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Getting your child dressed in the morning can become stressful, especially when they are insistent on doing everything on their own. Fighting against their desires only makes things worse so what’s a parent to do?

“Never Help a child with a task at which he feels he can succeed.”

Maria Montessori

The key is finding the sweet spot. Parents should support their child’s desire to dress themself independently without overwhelming them with all aspects of doing it themself by preparing their environment… And as much as I procrastinated all though college I gave it a go in my own home. In this crazy world if a few minutes of my time preparing outfits ahead gives them a huge confidence boost, and more hours enjoying our time together I am happy to oblige!

Why allow for independence? Well, practical life skill development to make the process go smoother, fine motor development, problem-solving skills, and the radiating confidence of a proud child… the hardest part is just getting started!


  • Avoid correcting dressing errors unless it will affect their safety, just prep ahead differently next time

  • Choose clothing that encourages independence

    • No rompers, overalls or onesies

    • Clothing that is not to tight or baggy for easy up and down

    • Shirts with large neck holes

    • Shoes with velcro instead of buckles or ties. Avoid high-top shoes unless they have a zipper as their harder to get their foot inside.

    • Loose-fitting coats with smooth liners and large tooth zippers or snaps.


  • We see a lot of shoes on the wrong feet and this is one mistake we just can’t let slide as it could be unsafe. At home you can help your child identify the correct shoe for each foot by cutting a sticker in half and placing them inside the shoes to form the whole sticker when the shoes are on the correct feet.

  • Socks are often a struggle for younger toddlers! Try sitting them in a low chair and allowing them to slide scrunchies over their feet to practice getting on socks. This activity helps with problem-solving, and motor planning.


Properly preparing the environment is very important to a successful dressing process. In preparing the environment we should be doing only the tasks that the child can not do for themself. Parents should make available only a few options that are appropriate for them to choose from. Each families home will look different but some important criteria for a prepared environment are:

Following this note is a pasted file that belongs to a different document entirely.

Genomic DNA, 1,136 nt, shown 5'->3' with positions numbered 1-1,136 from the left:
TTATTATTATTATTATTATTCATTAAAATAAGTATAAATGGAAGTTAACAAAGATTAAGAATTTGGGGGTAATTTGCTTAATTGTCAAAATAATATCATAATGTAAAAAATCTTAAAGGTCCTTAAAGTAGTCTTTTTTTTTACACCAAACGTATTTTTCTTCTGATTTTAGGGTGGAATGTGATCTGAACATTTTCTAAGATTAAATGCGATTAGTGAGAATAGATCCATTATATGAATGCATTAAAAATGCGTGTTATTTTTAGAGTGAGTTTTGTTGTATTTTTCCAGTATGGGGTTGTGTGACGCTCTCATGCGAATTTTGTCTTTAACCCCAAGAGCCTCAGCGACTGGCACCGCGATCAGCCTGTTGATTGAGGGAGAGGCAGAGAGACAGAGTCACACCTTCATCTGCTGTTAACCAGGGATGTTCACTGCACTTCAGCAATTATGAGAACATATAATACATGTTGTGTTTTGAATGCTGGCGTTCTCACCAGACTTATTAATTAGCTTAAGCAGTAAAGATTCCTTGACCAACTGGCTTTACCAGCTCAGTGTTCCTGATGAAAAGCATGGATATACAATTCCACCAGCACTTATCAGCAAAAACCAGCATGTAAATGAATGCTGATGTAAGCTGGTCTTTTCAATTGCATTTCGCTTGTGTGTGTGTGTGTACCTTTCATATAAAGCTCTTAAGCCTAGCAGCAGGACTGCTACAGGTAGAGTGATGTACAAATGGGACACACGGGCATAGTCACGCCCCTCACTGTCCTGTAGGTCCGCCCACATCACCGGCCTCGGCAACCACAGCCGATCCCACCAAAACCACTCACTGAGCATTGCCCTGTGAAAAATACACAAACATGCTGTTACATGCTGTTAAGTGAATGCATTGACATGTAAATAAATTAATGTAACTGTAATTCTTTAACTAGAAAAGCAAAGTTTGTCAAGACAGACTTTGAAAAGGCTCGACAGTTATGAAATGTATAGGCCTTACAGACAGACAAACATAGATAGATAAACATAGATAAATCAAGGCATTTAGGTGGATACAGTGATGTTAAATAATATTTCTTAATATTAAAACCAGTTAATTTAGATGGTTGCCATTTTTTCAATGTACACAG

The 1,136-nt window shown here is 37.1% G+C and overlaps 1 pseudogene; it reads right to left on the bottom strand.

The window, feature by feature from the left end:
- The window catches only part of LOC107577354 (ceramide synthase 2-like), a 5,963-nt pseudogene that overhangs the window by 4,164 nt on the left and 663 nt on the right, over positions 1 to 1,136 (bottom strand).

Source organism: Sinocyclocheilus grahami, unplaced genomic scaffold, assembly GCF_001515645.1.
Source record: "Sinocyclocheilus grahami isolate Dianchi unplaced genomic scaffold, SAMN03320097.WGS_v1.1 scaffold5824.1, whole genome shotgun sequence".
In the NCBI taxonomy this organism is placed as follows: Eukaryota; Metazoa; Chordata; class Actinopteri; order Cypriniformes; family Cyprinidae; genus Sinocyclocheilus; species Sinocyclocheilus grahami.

• Provide a child height chair for dressing and a mirror. Getting dressed in the sitting position is often easiest and a mirror provides them feedback.

  • Allow for a few options for children to pick from, so they feel empowered without getting overwhelmed. Tuck away items that are not weather appropriate or an appropriate option.

  • Allow them to do whatever tasks they can. This could be as simple as having them retrieve their clothing and put their pajamas in a hamper or as complex as completely dressing independently

  • Break down dressing into components by talking through the process to make things less overwhelming. “First your head, one arm, now the other arm."

  • Make sure everything they may need is at child height by setting up a self-care dressing station. Clothes should hang low or be in baskets. Children should have access to any clothing needs including underwear or pull-ups, socks, shoes, coats and hats.

  • Make a hamper available for dirty pajamas so children can take care of their own belongings and clean up appropriately.

  • Lay their clothes out so they are set to be put on. Talk through why they go which way to provide feedback for future independence. “okay let’s lay out your pants, the button goes in the front.”

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